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March v. United States

United States District Court, M.D. Florida, Orlando Division

August 2, 2018

NATHANIEL MARCH, Petitioner,
v.
UNITED STATES OF AMERICA, Respondent.

          ORDER

          GREGORY A.PRESNELL UNITED STATES DISTRICT JUDGE

         This cause is before the Court on the Order of Remand entered by the Eleventh Circuit Court of Appeals on June 22, 2018.[1] (Doc. 46).

         I. Procedural Background

         After conducting an evidentiary hearing, the Court entered an Order (Doc. 33) dismissing Petitioner's Motion to Vacate, Set Aside, or Correct Sentence (“Motion to Vacate, ” Doc. 1) and a corresponding Judgment (Doc. 34). Petitioner did not file a notice of appeal, but he later filed a Motion to Reopen the Time to File An Appeal (“Motion to Reopen, ” Doc. 36), which the Court denied. (Doc. 40). Petitioner appealed the denial of the Motion to Reopen, and the Government filed a Motion to Remand, which the Eleventh Circuit Court of Appeals granted. (Doc. 46).

         The Court directed the parties to file memoranda of law and applicable evidence demonstrating whether the period of time to file a notice of appeal should be reopened. As a result, the Government filed a Memorandum of Law (Doc. 48), and Petitioner filed a Memorandum of Law In Support of Motion to Reopen Appeal Period Pursuant to Rule 4(a)(6) of Fed. R. App. P. (Doc. 49).

         II. Analysis

         The Court entered its Order (Doc. 33) dismissing Petitioner's Motion to Vacate on March 3, 2017, and the corresponding Judgment (Doc. 34) was dated March 6, 2017.[1] On August 31, 2017, [2] Petitioner filed the Motion To Reopen, requesting that he be permitted to pursue a belated appeal. Petitioner stated that his counsel failed to provide him with copies of the March 3, 2017, Order and the Judgment and that, on August 16, 2017, he filed a Notice of Inquiry (Doc. 35) seeking information about the status of the case. (Doc. 36 at 2). On August 16, 2017, the Clerk's Office sent Petitioner a copy of the Order and Judgment. (Doc. 35). It appears that this is the means by which Petitioner was first notified of the Court's entry of judgment against him.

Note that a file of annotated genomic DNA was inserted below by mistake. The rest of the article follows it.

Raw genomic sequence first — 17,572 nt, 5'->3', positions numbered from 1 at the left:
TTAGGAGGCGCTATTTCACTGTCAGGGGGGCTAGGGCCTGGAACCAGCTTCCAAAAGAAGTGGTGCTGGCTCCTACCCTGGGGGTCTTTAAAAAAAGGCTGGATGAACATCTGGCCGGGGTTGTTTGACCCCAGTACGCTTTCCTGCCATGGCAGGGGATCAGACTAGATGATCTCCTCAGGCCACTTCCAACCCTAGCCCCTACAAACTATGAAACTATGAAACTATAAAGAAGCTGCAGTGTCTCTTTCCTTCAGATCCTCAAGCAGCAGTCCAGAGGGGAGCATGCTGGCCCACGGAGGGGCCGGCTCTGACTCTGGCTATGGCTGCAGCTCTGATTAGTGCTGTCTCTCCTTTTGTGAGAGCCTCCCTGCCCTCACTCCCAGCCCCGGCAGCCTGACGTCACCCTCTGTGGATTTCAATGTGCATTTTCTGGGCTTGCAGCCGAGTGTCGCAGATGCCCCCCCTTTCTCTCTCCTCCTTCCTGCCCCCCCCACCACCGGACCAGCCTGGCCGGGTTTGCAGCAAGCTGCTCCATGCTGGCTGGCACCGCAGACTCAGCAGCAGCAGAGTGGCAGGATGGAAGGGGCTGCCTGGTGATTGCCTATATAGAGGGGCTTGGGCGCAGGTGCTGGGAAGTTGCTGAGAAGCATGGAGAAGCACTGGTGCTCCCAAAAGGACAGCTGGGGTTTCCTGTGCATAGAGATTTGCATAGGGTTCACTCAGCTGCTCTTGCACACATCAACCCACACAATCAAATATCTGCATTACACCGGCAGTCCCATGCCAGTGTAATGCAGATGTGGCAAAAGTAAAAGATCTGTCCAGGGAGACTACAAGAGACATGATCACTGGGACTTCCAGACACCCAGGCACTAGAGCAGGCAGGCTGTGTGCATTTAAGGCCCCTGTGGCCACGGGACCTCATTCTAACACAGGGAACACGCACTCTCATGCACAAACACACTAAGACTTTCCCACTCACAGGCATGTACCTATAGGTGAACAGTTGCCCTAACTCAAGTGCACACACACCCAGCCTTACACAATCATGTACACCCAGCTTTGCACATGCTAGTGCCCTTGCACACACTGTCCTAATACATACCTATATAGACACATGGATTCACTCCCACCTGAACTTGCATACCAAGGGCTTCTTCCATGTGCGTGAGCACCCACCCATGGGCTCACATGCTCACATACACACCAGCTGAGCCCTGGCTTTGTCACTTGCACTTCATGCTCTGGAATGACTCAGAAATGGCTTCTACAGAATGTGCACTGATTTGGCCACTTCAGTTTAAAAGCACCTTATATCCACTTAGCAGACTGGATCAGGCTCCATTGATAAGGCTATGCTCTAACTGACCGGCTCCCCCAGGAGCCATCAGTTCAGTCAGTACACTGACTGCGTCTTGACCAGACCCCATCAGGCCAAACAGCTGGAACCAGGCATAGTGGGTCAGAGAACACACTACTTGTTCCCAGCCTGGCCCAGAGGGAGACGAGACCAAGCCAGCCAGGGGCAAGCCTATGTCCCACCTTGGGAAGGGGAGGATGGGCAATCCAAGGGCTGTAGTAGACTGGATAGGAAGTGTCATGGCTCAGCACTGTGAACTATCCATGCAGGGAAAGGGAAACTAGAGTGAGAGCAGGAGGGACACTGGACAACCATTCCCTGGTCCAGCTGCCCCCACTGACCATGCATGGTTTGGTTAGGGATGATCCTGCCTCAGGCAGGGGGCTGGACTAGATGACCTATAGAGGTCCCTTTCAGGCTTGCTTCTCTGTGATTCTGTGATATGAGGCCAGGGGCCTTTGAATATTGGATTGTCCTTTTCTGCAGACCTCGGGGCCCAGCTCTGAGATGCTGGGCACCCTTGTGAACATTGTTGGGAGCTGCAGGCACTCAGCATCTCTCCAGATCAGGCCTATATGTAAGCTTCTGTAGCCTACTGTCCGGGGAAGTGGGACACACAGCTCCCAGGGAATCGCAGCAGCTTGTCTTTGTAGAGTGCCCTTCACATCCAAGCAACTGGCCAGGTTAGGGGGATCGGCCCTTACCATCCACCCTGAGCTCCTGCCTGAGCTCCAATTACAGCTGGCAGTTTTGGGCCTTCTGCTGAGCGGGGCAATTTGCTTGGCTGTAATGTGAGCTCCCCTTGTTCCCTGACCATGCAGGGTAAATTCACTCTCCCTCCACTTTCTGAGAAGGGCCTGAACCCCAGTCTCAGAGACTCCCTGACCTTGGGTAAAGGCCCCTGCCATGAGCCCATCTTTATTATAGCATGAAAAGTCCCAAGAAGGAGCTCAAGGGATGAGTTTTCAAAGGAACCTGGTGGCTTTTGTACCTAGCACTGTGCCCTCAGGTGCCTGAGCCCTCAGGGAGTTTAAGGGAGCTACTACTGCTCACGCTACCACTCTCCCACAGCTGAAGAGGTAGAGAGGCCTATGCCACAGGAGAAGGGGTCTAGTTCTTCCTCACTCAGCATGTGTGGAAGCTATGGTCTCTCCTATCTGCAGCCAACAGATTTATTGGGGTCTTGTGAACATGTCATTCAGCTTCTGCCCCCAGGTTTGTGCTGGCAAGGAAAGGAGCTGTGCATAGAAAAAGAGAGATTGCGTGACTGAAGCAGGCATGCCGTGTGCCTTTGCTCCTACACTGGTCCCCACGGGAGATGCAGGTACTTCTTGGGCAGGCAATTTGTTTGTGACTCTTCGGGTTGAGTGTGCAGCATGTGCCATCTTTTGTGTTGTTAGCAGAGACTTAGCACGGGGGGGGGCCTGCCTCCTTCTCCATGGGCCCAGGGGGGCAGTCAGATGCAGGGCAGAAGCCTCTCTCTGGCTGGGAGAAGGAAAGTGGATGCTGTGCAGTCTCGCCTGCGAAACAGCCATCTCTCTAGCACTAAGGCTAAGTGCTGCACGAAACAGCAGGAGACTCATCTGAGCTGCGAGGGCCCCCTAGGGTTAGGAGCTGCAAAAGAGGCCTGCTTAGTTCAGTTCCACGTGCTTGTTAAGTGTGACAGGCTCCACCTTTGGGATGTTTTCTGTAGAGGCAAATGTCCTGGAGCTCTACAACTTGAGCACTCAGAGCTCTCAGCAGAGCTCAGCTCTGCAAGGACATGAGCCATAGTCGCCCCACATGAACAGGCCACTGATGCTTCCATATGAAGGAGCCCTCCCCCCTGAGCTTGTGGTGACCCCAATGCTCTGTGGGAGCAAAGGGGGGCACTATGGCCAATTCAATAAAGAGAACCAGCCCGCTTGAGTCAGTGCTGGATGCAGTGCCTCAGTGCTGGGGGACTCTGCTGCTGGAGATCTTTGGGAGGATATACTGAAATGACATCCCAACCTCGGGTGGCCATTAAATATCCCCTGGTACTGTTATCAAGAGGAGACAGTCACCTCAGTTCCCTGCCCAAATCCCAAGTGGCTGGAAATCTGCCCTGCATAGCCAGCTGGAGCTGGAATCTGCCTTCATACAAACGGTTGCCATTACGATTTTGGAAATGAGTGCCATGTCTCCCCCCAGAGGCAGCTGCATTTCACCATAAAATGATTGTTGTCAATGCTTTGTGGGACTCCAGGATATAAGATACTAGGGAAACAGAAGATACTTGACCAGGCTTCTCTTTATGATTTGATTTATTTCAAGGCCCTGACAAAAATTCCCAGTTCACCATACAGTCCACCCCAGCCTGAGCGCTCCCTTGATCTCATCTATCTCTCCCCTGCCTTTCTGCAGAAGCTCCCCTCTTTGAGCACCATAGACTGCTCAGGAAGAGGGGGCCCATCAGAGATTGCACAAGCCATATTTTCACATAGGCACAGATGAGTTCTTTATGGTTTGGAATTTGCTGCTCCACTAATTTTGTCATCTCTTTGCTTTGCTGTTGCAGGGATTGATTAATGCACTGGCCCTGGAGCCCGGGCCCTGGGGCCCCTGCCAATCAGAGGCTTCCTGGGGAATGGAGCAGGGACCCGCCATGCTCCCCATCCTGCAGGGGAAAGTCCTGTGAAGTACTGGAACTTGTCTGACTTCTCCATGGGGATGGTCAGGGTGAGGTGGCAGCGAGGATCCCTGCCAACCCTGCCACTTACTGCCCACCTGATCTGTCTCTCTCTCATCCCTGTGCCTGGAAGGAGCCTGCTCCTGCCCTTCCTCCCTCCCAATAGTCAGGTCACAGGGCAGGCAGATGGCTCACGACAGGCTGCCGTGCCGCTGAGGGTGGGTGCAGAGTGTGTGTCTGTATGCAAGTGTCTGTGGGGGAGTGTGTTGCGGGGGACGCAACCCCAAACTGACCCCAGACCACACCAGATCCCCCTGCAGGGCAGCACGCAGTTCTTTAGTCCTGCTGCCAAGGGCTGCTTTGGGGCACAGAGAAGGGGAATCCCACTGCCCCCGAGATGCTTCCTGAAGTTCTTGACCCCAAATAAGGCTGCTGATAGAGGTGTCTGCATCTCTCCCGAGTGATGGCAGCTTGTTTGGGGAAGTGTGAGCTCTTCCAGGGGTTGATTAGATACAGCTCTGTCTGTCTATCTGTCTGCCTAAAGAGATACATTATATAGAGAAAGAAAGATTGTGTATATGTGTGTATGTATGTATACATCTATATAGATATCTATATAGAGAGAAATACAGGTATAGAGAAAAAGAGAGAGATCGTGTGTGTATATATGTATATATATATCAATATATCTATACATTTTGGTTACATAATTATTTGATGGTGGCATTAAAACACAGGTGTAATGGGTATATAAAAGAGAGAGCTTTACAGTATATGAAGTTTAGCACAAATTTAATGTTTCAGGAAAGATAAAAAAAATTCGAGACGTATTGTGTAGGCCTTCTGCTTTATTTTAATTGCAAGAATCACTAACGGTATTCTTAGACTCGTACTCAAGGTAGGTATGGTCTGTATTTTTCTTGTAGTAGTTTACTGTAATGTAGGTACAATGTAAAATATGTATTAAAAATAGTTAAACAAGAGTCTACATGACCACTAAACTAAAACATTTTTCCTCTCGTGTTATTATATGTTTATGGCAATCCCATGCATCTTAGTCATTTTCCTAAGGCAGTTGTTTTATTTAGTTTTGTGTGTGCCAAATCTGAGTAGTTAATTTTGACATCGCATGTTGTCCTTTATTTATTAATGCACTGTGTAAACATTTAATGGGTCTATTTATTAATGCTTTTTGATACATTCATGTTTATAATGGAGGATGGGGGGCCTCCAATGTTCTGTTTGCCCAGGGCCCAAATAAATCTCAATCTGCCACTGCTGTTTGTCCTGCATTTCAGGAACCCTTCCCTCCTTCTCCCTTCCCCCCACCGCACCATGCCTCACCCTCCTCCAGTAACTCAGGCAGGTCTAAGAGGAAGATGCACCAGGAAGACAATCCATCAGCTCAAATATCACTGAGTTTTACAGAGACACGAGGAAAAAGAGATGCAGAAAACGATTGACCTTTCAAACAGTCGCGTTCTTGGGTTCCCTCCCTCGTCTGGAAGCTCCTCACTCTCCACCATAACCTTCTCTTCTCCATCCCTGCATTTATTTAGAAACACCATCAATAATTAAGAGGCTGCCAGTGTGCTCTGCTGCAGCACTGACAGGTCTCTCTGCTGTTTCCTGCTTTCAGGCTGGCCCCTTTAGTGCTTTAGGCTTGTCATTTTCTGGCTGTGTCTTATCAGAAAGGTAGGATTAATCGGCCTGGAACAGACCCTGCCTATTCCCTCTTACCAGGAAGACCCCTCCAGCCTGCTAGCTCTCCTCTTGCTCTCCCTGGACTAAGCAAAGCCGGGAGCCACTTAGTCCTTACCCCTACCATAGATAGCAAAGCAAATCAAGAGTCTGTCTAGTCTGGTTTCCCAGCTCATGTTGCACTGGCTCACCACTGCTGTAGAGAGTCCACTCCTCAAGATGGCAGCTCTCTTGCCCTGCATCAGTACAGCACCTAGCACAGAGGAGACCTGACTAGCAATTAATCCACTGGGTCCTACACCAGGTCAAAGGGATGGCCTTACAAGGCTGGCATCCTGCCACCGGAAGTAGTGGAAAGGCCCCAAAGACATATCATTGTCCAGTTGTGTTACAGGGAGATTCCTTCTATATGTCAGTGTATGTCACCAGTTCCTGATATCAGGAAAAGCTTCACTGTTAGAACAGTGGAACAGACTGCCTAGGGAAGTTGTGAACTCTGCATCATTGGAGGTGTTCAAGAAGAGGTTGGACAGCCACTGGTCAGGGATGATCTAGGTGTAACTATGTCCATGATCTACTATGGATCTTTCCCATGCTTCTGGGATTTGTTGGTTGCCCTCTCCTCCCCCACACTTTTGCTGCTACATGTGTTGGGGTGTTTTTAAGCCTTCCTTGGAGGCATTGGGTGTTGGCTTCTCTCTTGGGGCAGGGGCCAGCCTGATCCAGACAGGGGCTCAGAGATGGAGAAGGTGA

Petitioner requested the Court “reopen the time to file an appeal since the court may reopen the time to file an appeal for a period of 14 days after the date when it's [sic] order to reopen is entered because all the following conditions are met.” (Doc. 36 at 2). The Court denied the Motion to Reopen because more than 180 days had elapsed since the Judgment was entered. (Doc. 40 at 3).

         The exclusive avenue for seeking such relief is under Federal Rule of Appellate Procedure 4(a)(6). See Vencor Hospitals, Inc. v. Standard Life and Accident Insurance Co., 279 F.3d 1306, 1311 (11th Cir. 2002) (“we conclude Rule 4(a)(6) provides the exclusive method for extending a party's time to appeal for failure to receive actual notice that a judgment or order has been entered.”). Rule 4(a)(6) provides as follows:

(6) Reopening the Time to File an Appeal. The district court may reopen the time to file an appeal for a period of 14 days after the date when its order to reopen is entered, but only if all the following conditions are satisfied:
(A) the court finds that the moving party did not receive notice under Federal Rule of Civil Procedure 77(d) of the entry of the judgment or order sought to be appealed within 21 days after entry;
(B) the motion is filed within 180 days after the judgment or order is entered or within 14 days after the moving party receives notice under Federal Rule of Civil Procedure 77(d) of the entry, whichever is earlier; and
(C) the court finds that no party would be ...

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